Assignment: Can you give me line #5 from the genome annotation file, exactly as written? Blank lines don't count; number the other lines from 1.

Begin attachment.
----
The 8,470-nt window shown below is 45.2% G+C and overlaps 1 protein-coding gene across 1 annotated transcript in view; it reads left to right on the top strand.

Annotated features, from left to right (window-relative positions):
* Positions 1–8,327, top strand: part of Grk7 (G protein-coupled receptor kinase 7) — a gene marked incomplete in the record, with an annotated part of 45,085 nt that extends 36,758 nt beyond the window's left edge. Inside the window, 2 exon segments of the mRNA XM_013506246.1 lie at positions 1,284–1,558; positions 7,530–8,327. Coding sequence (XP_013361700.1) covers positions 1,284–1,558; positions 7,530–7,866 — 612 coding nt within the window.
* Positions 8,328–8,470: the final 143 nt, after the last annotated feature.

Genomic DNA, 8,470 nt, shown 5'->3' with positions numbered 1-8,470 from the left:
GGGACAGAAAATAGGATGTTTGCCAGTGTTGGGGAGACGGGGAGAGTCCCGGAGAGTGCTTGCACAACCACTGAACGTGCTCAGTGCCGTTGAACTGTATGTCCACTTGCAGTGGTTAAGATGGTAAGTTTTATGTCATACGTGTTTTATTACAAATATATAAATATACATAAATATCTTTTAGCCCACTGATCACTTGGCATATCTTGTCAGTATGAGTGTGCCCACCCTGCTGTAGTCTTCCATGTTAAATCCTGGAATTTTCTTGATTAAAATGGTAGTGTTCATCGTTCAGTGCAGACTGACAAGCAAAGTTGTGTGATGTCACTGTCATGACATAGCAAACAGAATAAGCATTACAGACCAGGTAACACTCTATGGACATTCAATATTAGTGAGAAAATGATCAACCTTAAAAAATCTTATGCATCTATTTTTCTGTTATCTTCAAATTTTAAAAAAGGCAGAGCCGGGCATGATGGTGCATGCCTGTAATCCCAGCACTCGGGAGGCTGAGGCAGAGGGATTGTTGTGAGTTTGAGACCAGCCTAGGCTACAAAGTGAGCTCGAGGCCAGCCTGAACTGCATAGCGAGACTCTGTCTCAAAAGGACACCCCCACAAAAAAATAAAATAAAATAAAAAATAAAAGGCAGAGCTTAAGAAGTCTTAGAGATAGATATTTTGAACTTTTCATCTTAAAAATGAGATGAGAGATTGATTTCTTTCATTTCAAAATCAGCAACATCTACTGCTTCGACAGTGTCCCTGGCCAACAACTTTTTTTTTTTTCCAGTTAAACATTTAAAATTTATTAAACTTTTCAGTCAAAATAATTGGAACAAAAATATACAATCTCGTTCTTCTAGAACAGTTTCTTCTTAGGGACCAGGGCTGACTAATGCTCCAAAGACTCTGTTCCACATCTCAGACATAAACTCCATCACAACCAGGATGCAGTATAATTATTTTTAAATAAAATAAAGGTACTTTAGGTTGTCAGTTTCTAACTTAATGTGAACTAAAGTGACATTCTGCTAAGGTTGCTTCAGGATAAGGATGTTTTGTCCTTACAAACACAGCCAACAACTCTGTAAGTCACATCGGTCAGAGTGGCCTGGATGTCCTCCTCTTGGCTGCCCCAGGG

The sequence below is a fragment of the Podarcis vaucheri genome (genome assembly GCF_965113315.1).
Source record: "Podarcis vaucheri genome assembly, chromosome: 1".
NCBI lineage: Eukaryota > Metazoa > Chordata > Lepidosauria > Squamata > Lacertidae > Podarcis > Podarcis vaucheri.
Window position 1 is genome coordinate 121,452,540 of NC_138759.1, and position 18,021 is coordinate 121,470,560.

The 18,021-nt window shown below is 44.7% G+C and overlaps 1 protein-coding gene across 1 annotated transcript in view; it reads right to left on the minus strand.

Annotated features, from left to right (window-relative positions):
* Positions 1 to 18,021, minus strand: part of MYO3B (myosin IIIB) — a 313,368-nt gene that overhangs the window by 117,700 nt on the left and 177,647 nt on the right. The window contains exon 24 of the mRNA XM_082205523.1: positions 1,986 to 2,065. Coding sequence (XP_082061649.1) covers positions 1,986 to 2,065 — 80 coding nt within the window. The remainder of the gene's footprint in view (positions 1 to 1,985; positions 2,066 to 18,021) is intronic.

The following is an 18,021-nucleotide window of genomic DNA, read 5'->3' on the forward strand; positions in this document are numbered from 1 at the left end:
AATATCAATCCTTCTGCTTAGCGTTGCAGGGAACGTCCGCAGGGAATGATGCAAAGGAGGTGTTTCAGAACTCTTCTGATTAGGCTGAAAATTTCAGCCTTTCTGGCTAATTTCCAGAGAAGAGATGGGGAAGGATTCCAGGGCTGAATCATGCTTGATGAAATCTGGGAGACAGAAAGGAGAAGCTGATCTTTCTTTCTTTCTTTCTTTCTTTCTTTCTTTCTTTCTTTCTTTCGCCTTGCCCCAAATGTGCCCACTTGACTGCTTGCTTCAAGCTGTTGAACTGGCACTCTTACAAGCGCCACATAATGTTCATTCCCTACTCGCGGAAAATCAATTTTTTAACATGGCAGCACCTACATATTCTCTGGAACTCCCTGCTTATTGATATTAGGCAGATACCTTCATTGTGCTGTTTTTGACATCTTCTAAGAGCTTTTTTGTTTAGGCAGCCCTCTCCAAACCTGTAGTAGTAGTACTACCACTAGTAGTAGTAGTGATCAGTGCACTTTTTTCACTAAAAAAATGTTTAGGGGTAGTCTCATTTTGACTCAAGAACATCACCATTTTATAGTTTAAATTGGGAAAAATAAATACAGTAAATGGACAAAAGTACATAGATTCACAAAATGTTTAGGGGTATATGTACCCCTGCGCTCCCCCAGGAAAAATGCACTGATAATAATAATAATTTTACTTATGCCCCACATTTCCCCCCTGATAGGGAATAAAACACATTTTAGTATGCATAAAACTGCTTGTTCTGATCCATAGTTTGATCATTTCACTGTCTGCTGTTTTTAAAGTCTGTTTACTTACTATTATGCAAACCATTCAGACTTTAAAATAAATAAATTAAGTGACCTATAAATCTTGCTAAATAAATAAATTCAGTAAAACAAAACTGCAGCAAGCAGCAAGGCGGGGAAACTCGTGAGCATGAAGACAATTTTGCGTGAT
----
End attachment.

Genomic DNA, 8,470 nt, shown 5'->3' with positions numbered 1-8,470 from the left: